As for social media specifically, I think anonymity has not been totally explored. Most social media today is about self-expression, and subtly but even more so, about self-perception management. That is, my Twitter, LinkedIn, and Facebook are carefully managed to represent who I think I am. And it takes a lot of curation. What anonymity does is not just allow us to speak freely; it also allows us to communicate without having to care about self-perception. What I mean is, for example: If you and I sit down and have a conversation, I learn almost as much about myself as I do about you. Because when we’re talking, I’m constantly managing your perception of me, through voice, body language, physicality, emotion. We do this subconsciously, it’s just how humans interact. If you’ve ever thought about or mentioned how you’ve seen a friend with their girlfriend/boyfriend, and that friend acted completely differently, I think it’s often because with their girlfriend/boyfriend they have to manage their perception less, while out in the “real world” they present a different face. What anonymity does is allow us to communicate without having to worry about the face we’re representing. And I think that enables a ton of interesting social engineering experiments and therefore social media platforms. The worry at the end of the day is if people actually only care about themselves and they just want likes on their selfies and pictures of food. It’s funny, the photo app VSCO is a lot like Instagram except you can’t like or comment on photos, and it has NO selfies and NO pictures of food. It’s just beautiful pictures.

Outpour is designed to send positive messages. What place should negativity have in our social interactions (if any)? 

Wow that’s a tough question. You know, I don’t imagine a world where no negativity exists, I just think the current Internet world is unbalanced. It’s easy to find negativity, it goes viral super quickly, but there’s no virality around goodness or kindness—until recently, with things like Upworthy. So you know, Upworthy kind of proves there’s a model to appealing to the better part of human nature and still being successful.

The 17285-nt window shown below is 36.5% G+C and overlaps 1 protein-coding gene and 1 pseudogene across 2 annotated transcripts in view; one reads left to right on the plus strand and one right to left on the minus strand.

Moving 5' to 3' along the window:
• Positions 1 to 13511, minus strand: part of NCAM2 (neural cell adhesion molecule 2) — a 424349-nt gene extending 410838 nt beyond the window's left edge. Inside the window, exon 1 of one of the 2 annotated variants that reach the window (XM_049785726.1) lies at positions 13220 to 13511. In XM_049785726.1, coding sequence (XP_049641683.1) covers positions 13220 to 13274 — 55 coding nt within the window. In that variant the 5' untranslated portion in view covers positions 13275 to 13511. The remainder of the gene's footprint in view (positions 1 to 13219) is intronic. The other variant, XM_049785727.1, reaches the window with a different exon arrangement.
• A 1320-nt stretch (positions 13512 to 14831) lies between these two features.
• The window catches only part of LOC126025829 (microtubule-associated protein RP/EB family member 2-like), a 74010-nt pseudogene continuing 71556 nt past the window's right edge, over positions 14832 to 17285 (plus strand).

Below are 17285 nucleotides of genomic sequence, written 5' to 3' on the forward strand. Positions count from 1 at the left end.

But that doesn’t really answer your question. I believe that negativity's best place is in the service of goodness. For example, you can be abrasive and combative in defense of fairness, or kindness, or goodness. Negativity has its place; when you solve problems, you have conflict. But negativity doesn’t have to take the form of meanness—cruelty doesn’t have a place. I believe in kindness, and I really try to act in a way where I acknowledge the presence of other people, and I try to think of other people as brothers and sisters of my time on earth. I also really believe in fairness which means I believe in the concept of “deserving.” So there are a lot of things I’m negative against. But I believe that they deserve that negativity because of the meanness or evil they represent. People should never tear other people down unless those people are tearing them down. Of course the high road is ideal and something you never regret taking—though it may take you days or weeks or years to realize that you did the right thing.

What are you goals with Outpour?

We are going to expand from just writing about phone contacts and friends to writing about things in the world (a restaurant) to any individual in the world (a waiter at a restaurant). The goal then is that every human interaction in the world has the opportunity to be cataloged on Outpour, to be revealed and celebrated. The goal is that we think more often about being kind—so that there is more kindness. And that kindness is not just a 1-to-1 human interaction anymore, but a 1-to-many, because when something good happens, people capture it, reveal it on Outpour, and other people celebrate it. Wouldn’t it be cool if everyone had a permanent record that they were cared about, and that they cared about others? And wouldn’t it be cool if you had all these nice comments written about you, and you didn’t know who they were from—that it could be from anybody?


You know what Calvin, it would. Check out Outpour. Currently it's only available for iPhone. Android users (hiiiiiiii) can use the app sometime next year.